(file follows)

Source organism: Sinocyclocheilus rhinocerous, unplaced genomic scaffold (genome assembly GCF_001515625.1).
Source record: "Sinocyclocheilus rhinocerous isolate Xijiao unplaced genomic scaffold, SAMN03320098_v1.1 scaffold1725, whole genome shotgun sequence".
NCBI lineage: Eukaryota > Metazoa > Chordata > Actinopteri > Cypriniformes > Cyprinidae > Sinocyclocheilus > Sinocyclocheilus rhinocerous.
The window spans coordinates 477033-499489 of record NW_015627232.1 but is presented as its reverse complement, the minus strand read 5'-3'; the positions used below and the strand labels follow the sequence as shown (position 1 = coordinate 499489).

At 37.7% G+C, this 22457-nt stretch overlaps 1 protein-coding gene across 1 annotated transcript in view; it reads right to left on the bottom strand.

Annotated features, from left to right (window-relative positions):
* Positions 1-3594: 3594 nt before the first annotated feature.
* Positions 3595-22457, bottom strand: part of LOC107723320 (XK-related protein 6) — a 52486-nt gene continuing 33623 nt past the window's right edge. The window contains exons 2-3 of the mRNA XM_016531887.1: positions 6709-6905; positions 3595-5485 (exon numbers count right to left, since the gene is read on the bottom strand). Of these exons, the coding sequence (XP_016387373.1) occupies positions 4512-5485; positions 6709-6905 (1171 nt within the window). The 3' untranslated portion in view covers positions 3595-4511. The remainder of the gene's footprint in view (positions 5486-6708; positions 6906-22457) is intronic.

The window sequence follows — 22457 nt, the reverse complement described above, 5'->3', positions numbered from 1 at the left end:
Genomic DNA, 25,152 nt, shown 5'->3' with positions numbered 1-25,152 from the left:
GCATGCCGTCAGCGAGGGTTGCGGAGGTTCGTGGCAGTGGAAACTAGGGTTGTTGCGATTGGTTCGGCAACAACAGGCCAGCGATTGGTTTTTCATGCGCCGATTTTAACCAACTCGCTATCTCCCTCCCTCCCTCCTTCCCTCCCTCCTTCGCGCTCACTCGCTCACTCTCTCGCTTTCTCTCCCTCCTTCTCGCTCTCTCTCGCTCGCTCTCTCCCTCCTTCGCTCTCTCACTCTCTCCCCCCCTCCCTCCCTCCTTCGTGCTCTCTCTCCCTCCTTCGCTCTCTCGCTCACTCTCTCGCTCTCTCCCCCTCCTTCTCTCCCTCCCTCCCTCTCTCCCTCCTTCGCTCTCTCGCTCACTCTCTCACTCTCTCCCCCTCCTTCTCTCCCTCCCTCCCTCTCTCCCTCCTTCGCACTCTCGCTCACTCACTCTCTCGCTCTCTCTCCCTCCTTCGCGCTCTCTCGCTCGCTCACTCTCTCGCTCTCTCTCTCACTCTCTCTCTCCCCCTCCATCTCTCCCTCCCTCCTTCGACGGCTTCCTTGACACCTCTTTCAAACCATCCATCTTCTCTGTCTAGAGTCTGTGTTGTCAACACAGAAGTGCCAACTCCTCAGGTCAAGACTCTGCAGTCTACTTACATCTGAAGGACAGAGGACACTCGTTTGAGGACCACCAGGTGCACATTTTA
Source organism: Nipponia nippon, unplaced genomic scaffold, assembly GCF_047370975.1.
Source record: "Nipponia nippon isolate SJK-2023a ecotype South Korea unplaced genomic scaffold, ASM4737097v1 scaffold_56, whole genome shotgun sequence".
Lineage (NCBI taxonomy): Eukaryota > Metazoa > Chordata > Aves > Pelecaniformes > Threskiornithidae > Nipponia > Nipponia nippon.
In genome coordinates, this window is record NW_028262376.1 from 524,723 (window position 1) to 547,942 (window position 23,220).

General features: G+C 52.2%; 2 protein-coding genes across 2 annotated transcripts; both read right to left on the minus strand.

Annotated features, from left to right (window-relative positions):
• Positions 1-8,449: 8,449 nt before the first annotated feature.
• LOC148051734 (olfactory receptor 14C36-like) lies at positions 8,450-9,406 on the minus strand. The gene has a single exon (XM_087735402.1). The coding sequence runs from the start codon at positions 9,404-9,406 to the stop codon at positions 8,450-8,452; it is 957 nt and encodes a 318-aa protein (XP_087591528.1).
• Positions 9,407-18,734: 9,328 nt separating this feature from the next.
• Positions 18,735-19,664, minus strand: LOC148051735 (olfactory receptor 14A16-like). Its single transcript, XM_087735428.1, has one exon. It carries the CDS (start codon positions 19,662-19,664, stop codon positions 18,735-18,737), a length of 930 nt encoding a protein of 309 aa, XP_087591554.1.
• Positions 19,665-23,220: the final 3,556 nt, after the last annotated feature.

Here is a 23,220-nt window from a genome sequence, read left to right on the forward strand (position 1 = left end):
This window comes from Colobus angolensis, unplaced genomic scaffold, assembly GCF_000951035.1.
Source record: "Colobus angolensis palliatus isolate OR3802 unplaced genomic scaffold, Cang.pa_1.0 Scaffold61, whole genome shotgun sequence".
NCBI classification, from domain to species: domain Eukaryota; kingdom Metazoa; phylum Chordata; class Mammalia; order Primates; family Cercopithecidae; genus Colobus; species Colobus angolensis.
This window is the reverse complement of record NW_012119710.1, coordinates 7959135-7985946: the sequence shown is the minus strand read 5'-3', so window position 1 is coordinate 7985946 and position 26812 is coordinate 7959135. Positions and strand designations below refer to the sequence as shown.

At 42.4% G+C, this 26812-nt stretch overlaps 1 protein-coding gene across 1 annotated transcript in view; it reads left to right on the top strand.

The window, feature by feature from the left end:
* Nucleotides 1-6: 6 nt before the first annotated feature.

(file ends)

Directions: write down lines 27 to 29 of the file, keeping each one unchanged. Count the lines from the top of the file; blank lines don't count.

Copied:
This window is the reverse complement of record NW_012119710.1, coordinates 7959135-7985946: the sequence shown is the minus strand read 5'-3', so window position 1 is coordinate 7985946 and position 26812 is coordinate 7959135. Positions and strand designations below refer to the sequence as shown.

At 42.4% G+C, this 26812-nt stretch overlaps 1 protein-coding gene across 1 annotated transcript in view; it reads left to right on the top strand.

The window, feature by feature from the left end: